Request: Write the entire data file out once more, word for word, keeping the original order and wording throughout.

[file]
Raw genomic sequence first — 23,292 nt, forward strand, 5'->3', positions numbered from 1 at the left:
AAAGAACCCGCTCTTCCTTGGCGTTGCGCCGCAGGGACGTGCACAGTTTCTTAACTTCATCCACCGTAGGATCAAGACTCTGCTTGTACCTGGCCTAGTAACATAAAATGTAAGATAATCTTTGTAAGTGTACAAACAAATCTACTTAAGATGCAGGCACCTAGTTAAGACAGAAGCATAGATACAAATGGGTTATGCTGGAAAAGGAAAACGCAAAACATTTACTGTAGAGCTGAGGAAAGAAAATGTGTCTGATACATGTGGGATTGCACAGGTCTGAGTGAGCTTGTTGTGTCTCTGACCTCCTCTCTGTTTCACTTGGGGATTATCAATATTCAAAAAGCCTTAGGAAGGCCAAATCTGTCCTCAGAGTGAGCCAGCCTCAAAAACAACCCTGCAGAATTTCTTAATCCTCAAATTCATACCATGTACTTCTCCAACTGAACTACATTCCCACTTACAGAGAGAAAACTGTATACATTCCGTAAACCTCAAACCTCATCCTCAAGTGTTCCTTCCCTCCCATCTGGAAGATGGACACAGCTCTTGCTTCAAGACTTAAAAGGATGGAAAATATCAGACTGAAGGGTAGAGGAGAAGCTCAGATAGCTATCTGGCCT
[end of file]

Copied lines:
Raw genomic sequence first — 23,292 nt, forward strand, 5'->3', positions numbered from 1 at the left:
AAAGAACCCGCTCTTCCTTGGCGTTGCGCCGCAGGGACGTGCACAGTTTCTTAACTTCATCCACCGTAGGATCAAGACTCTGCTTGTACCTGGCCTAGTAACATAAAATGTAAGATAATCTTTGTAAGTGTACAAACAAATCTACTTAAGATGCAGGCACCTAGTTAAGACAGAAGCATAGATACAAATGGGTTATGCTGGAAAAGGAAAACGCAAAACATTTACTGTAGAGCTGAGGAAAGAAAATGTGTCTGATACATGTGGGATTGCACAGGTCTGAGTGAGCTTGTTGTGTCTCTGACCTCCTCTCTGTTTCACTTGGGGATTATCAATATTCAAAAAGCCTTAGGAAGGCCAAATCTGTCCTCAGAGTGAGCCAGCCTCAAAAACAACCCTGCAGAATTTCTTAATCCTCAAATTCATACCATGTACTTCTCCAACTGAACTACATTCCCACTTACAGAGAGAAAACTGTATACATTCCGTAAACCTCAAACCTCATCCTCAAGTGTTCCTTCCCTCCCATCTGGAAGATGGACACAGCTCTTGCTTCAAGACTTAAAAGGATGGAAAATATCAGACTGAAGGGTAGAGGAGAAGCTCAGATAGCTATCTGGCCT